Close-up of traditional roofs, betraying influence of Ming dynasty palace architecture like in the Forbidden City in Beiijing.

Close-up of traditional roofs, betraying influence of Ming dynasty palace architecture like in the Forbidden City in Beiijing.

7 - Gyeongbukgung 6

Pagoda

Pagoda

The Jagyeongjeon.

The Jagyeongjeon.

Entrance laid out in brick.

Entrance laid out in brick.

The Gyeonghoeru

The Gyeonghoeru

Changdeok Palace 昌德宮

The Changdeokgung is at least as old as the Gyeogbokgung, having been built in between 1405 and 1412.  It was the seat of the Royal Government until 1868 when the Gyeongbokgung was restored.  Notably, it was also home to the very last Korean monarch – the Emperor Sunjong of the Daehan Jaeguk era.

Unlike Gyeongbokgung, Changdeokgung survived the Japanese colonial era mostly intact, with many of its original buildings still standing. Also unlike Gyeongbukgung, which was heavily influenced by Ming architecture, Changdeokgung maintains an older and more restrained form of indigenous architecture from earlier Korean dynastic periods.  The palace was inscribed on UNESCO’s World Heritage List in 1997.

The palace is known for its Secret Garden, once known as the Biwon 秘園, or Forbidden Garden and open only to the Royal Family. Today of course, it is open to the public, though only if one takes a guided tour.

The other interestingly architectural landmark in the palace is the spectacular Injeongjeon Hall, which was the main throne hall of the Joseon Kings; and also the Seongjeongjeon Hall with its unique cobalt blue tiled roof.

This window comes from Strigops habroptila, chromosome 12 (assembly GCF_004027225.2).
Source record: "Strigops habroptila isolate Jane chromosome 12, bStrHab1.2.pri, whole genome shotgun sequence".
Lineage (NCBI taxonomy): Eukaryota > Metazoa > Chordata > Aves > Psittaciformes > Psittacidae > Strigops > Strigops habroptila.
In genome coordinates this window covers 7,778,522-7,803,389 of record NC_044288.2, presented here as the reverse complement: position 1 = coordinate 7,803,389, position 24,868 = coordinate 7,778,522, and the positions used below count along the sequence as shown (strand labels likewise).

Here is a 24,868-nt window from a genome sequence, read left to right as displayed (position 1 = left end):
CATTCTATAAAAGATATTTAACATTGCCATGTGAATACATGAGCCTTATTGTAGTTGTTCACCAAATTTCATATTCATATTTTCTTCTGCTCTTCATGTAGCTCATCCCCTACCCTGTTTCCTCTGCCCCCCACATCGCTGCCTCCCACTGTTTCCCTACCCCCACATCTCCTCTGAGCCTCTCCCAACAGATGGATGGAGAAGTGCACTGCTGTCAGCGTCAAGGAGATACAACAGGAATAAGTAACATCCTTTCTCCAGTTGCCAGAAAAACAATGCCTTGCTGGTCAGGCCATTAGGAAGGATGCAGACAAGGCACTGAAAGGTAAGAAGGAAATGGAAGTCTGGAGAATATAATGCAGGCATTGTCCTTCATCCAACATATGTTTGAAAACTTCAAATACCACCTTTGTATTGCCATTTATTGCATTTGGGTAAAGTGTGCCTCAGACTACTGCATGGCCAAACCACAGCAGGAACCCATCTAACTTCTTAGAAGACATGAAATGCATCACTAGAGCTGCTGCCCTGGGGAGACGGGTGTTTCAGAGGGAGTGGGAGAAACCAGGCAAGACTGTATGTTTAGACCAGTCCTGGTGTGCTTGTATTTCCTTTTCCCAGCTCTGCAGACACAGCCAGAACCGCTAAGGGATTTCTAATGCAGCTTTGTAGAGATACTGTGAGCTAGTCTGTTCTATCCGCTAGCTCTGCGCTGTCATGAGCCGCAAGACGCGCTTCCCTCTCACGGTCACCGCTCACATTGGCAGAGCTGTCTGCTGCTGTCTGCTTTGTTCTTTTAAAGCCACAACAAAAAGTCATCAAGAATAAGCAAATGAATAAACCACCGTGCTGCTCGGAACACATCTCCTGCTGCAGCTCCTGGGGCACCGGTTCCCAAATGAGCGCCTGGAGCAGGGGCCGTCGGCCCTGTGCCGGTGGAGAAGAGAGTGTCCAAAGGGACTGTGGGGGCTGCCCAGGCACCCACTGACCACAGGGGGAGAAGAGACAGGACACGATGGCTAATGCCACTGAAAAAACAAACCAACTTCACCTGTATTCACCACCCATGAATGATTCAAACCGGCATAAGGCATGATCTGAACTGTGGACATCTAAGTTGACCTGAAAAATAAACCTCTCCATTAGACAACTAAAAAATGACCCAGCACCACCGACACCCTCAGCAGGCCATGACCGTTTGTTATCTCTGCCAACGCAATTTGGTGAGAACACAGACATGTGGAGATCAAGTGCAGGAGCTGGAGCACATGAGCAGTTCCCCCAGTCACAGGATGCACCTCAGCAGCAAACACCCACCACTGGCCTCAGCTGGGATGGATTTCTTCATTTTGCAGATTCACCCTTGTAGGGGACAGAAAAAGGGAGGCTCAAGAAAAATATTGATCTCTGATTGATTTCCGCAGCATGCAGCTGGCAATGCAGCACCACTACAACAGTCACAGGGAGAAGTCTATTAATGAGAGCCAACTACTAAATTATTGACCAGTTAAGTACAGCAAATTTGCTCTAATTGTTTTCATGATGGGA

Pavilion, in the Biwon, or Secret Garden.

Pavilion, in the Biwon, or Secret Garden.

Changdeokgung Complex

Changdeokgung Complex

Close-up of stunning architectural detail.

Close-up of stunning architectural detail.

Changdeokgung complex

Changdeokgung complex

The Seonjeongjeon - with its unique blue tiles.

The Seonjeongjeon – with its unique blue tiles.

Interior of a reception hall.

Interior of a reception hall.

The Injeongjeon, or Main Throne Hall.

The Injeongjeon, or Main Throne Hall.

A sub-palace complex in Changdeokgung that betrays an older and simpler Korean architectural vernacular.

A sub-palace complex in Changdeokgung that betrays an older and simpler Korean architectural vernacular.

Jongmyo 宗廟

Next to the Changdeokgung sits the Jongmyo, or Jong Shrine, built in 1394.  It is built to Confucian principles and houses the memorial tablets of the Joseon kings and their queens. In total, 19 kings and 30 queens and memorialised here, with only two kings missing from the whole of the Joseon era.  And a memorial service is still conducted each year by the descendants of the Joseon emperors in accordance with ritual, and accompanied by traditional Korean court music.